Helping you to better navigate life's changes. #LoveChange

Little by little, I’m conquering my OCD and taking back control of my life

Little by little, I’m conquering my OCD and taking back control of my life

My quest for order was a symptom of a greater need.

I would perform my duty with a shy smile, before fleeing to the sanctuary of my room. But I enjoyed the chores.

“Let me inside you, into your room, I’ve heard it’s lined with the things you don’t show,” sang Chrissie Hynde and The Pretenders, waking me at 5am from my tinny alarm clock.

I was 15. It was the first time I had a room of my own, after my older siblings had moved out.

My room was pristine. A single mattress on the floor, the clock radio, a wardrobe, a pile of library books. For years, I retreated into the possibilities that existed between book covers.

The sun shone onto my bed and I fell asleep with “Catcher in the Rye”, “Lady Chatterley’s Lover”, Agatha Christie, Stephen King, and autobiographies.

The yellow walls of my room were covered with posters. The Cure, Depeche Mode, A-Ha. I won some posters and LPs in competitions on Radio 5 and had a massive crush on Alex Jay, the deejay.

My room was the refuge where I could create and maintain perfect order. Everything was neatly aligned and my clothing was packed away. I vacuum-cleaned the carpet every day to control my chronic rhinitis. But there was more to it than that.

My quest for order, as I would later discover, was a symptom of a greater need to exercise control over my life.

Every weekday morning, after the alarm, I would be the first learner at the nearby high school. I would stand on the balcony, watching the sunrise, enjoying the silence before the rest of the learners arrived.

My classmate in Grades 8 and 9 was devoted to me. We’d walk the same route for an hour every Friday to return and borrow library books. Even then, I found it irresistible to straighten book spines and place them in the correct order.

At home, there were times when I had to leave my womb-like room, for meals, chores, and to serve tea and biscuits to church members at prayer meetings hosted by my mother.

I would perform my duty with a shy smile, before fleeing to the sanctuary of my room. But I enjoyed the chores, polishing kitschy ornaments and placing them just so on the display cabinet.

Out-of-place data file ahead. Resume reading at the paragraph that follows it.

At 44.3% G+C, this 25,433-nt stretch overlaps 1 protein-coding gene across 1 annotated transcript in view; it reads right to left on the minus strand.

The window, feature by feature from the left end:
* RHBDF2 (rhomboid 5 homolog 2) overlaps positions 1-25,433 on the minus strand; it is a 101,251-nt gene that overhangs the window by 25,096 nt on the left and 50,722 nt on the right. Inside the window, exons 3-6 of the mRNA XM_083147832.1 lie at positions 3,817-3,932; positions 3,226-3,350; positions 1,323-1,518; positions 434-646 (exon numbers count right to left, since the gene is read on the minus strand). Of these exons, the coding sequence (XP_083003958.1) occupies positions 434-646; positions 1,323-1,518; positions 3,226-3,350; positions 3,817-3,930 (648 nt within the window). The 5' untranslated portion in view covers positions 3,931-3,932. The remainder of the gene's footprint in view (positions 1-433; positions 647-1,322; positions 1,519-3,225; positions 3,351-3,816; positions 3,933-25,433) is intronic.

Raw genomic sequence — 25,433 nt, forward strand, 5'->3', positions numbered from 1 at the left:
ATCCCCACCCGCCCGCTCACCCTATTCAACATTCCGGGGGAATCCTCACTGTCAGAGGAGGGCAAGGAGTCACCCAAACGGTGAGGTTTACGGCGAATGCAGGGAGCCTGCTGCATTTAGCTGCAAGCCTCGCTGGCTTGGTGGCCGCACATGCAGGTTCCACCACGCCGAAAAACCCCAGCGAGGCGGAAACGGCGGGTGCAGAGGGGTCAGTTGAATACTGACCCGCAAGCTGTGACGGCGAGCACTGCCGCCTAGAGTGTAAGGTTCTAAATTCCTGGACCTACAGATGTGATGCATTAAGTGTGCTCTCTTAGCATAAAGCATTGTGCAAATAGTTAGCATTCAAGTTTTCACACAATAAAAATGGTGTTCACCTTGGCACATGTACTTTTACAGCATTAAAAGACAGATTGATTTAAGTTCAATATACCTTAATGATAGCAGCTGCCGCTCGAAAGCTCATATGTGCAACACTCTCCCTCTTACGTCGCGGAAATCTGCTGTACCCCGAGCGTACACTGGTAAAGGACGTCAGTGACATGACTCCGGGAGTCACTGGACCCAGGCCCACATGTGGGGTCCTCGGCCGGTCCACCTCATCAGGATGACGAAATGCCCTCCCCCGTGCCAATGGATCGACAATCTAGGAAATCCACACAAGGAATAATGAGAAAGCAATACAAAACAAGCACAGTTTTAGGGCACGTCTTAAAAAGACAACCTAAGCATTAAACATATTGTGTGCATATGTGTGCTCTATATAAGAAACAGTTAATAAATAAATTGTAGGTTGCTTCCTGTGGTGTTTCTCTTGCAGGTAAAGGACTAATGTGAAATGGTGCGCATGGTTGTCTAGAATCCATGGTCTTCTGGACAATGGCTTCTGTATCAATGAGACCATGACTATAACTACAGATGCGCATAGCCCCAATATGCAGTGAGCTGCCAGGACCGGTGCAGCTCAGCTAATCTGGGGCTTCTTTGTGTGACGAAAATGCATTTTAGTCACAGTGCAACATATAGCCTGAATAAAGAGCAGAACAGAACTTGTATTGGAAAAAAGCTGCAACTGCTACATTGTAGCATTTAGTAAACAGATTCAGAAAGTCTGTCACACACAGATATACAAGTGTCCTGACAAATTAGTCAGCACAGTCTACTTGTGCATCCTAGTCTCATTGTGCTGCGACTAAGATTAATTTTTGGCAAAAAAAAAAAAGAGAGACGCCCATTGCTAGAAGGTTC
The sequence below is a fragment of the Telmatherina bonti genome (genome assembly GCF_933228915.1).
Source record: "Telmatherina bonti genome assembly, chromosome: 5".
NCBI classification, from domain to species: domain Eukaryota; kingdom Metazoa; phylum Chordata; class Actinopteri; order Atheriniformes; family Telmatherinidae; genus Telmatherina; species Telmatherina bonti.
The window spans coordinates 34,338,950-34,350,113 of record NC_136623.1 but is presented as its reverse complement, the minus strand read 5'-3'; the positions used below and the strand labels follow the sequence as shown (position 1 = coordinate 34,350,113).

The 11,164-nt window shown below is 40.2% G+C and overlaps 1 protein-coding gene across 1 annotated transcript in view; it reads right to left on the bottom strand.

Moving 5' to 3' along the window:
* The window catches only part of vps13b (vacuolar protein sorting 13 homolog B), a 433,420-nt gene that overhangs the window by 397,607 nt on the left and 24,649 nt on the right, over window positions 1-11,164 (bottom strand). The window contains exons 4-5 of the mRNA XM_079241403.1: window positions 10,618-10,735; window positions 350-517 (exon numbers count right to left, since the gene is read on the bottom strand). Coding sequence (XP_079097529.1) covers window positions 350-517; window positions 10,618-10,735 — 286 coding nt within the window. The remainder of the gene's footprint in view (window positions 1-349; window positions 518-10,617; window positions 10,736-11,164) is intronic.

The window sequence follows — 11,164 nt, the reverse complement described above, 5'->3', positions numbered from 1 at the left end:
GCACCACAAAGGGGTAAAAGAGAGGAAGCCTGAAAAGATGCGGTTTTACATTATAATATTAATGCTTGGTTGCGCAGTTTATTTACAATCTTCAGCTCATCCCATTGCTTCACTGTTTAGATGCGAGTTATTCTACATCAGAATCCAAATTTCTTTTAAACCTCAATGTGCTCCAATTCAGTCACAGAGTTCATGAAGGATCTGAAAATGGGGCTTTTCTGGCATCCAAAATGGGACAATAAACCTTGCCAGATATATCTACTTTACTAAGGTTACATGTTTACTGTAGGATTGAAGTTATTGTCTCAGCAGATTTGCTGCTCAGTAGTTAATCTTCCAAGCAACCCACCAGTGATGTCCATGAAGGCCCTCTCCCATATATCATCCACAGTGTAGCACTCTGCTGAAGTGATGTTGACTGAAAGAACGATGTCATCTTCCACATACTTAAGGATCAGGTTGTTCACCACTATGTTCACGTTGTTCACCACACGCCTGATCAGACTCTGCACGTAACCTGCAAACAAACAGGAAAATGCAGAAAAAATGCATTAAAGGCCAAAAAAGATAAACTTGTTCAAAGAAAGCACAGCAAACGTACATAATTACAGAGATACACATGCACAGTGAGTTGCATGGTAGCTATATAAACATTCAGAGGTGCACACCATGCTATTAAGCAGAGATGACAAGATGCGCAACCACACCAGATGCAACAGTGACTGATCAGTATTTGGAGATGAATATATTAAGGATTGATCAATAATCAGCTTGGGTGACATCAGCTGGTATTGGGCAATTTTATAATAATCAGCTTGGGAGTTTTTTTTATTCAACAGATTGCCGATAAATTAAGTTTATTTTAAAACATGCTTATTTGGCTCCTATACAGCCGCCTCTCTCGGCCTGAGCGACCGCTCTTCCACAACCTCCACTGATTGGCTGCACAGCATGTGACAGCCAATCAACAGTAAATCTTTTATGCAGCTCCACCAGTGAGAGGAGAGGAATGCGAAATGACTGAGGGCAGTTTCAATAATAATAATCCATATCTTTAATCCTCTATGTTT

I learned my domestic skills from my mother when I was a teenager. She had been a maid from the age of 14, moving seamlessly into marital servitude at 26.

I learnt the “correct” way to sweep, wash and hang laundry, and iron clothing and sheets. My relationship with my mother was sometimes strained, possibly because she had me at the age of 46.

After having nine children, her heart yearned for just one more girl. She prayed for and received said girl, but she wasn’t specific enough in her request.

Even as a toddler, I was an introverted loner. My older siblings dressed me like a doll, and my hair was chemically wrestled into brown-girl acceptability.

Surely these older siblings were not related to me, I reasoned. For years I was convinced my mother would tell me I had been adopted.

My need to control my environment stayed with me when I moved into university residence in my second year.

In my mid-20s, I started a therapeutic journey which explained my obsessive-compulsive disorder (OCD). The lack of safety and control over chaotic circumstances demanded that my brain create order in my own space.

Towels had to be folded with the label inside right, then into three even folds. Food had to be evenly packed in neat rows and grouped together, with labels facing the front.

The bath had to be dried after every use. Washing had to be hung a specific way, with matching pegs. Once I realised the reason for my compulsion, I started taking small, significant steps to break the habits that eased my anxiety.

Although it niggles at my sense of order, I don’t always refold towels. I no longer iron clothes. Easy fabrics and body heat take care of the wrinkles. I seldom resist the impulse to turn the toilet roll around to face the front, whether in public or private spaces.

Little by little, I’ve released myself from the burden of performing tasks to meet an impossible ideal of perfection. With every act of resisting my compulsion, I lose some of the weight on my shoulders.

Cheryl Damon

Change expert, Cheryl Damon, believes that the big change equals big opportunity.

Related stories

The Change Programme

Are you thinking about making a change? Or trying to make a change? Or dealing with some change that’s happened? Whether you’re getting married or having a baby, moving house or jobs, starting a diet or stopping smoking… the Change Programme is for you.

Start the programme now!

black and white pattern